And in a world where schools are adopting new technology left and right (Kindles, iPad’s), whether state-funded, parent-funded or self-funded, and in a world where kids live, breath, and eat “gadgets and tech”—the melding of Sandler’s concept (education + music + tech) sits beautifully in a steady-state pocket of harmonic overtone perfection coiffing through band hall just moments after a Mozart Quintet releases its last note, um…let’s say the Mozart K452 Quintet in E-flat Major. Yes, that’s it. Sweet!

Founder Matt Sandler

Twenty-three-year-old Matt Sandler is energetic and perfectly-cast in the role of Founder. Sandler, an East Coast transplant whose father was a Salesman and whose family has roots grounded in music, attended UCLA, has his degree in Saxophone Performance (<< cool!), and has taught woodwinds in Los Angeles Unified and Huntington Beach Unified School Districts. Sandler has also worked A&R at Capital Records in Hollywood (<< the gig I always wanted!), helped program music at the “world famous” KROQ (106.7) here in Los Angeles, (plus attended a couple of “them KROQ Weenie Roasts”); and in the startup world, Sandler curates the Los Angeles Startup Digest and was on the early team of the social media marketing startup CitizenNet.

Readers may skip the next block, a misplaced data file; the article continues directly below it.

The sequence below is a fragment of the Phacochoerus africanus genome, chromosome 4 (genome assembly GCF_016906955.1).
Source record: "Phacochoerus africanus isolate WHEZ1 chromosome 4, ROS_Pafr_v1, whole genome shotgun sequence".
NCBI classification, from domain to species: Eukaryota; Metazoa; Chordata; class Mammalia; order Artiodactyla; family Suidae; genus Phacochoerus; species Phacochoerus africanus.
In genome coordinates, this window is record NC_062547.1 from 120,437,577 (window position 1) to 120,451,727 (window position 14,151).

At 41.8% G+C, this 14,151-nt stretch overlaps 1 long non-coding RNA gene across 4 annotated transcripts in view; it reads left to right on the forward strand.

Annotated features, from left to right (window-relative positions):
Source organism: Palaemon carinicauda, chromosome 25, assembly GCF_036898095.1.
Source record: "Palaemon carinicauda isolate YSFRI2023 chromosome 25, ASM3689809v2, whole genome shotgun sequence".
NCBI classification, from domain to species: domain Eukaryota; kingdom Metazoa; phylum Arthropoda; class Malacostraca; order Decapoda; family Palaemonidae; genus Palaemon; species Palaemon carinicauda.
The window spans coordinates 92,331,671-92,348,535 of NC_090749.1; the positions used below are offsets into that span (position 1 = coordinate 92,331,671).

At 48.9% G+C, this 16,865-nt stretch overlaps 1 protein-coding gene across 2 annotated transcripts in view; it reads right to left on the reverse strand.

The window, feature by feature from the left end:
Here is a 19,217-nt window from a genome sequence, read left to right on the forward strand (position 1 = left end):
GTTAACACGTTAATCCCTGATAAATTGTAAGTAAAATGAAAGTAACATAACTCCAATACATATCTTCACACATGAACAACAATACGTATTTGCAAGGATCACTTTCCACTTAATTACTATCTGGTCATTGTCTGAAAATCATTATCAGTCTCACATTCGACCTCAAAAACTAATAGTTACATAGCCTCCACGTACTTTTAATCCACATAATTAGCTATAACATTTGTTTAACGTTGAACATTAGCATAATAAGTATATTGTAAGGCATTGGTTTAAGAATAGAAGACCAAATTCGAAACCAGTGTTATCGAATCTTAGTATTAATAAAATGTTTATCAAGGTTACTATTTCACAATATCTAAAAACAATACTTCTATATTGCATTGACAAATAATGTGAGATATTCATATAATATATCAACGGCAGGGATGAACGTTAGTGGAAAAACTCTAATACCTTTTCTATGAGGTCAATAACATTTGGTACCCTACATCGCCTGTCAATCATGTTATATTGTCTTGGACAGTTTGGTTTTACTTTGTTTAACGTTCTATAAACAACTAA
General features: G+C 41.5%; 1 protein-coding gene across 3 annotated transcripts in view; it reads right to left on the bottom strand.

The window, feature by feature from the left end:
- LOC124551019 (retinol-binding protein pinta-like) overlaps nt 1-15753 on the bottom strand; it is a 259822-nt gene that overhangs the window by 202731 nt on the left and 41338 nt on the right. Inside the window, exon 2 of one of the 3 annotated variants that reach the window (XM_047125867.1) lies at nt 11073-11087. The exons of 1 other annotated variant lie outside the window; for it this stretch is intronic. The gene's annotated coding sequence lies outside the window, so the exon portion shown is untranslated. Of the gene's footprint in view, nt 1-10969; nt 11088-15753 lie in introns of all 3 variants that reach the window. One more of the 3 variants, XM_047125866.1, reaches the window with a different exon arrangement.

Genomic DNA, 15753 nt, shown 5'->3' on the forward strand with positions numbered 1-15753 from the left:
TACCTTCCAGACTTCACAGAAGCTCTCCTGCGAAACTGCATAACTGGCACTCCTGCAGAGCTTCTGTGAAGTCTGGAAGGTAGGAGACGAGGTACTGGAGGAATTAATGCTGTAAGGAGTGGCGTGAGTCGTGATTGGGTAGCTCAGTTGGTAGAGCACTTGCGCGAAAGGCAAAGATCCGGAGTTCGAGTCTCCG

For a twenty-three-year-old relatively new transplant, I’d say Sandler has transitioned exceptionally well to the Los Angeles lifestyle (currently residing in Santa Monica). When we met he was adorning the “native Angelino uniform,” aka Hollywood Casual, which consists of a great pair of blue jeans and an even greater pair of flip-flops (that all non-natives adopt the minute their ship sets sail, their anchor strikes pay-dirt, and their heart docks somewhere between the worlds 18th largest Port in Long Beach, the 18th hole on Trumps National Golf Course in Palos Verdes, and the 18 bikini-clad ‘girls gone wild’ in Malibu).

Sandler and I, along with a potential investor in Chromatik, talked shop over coffee at the Beverly Hills Hilton (home of the Golden Globes), where Sandler mentioned he was at the front-end of a “three month funding” tour and says,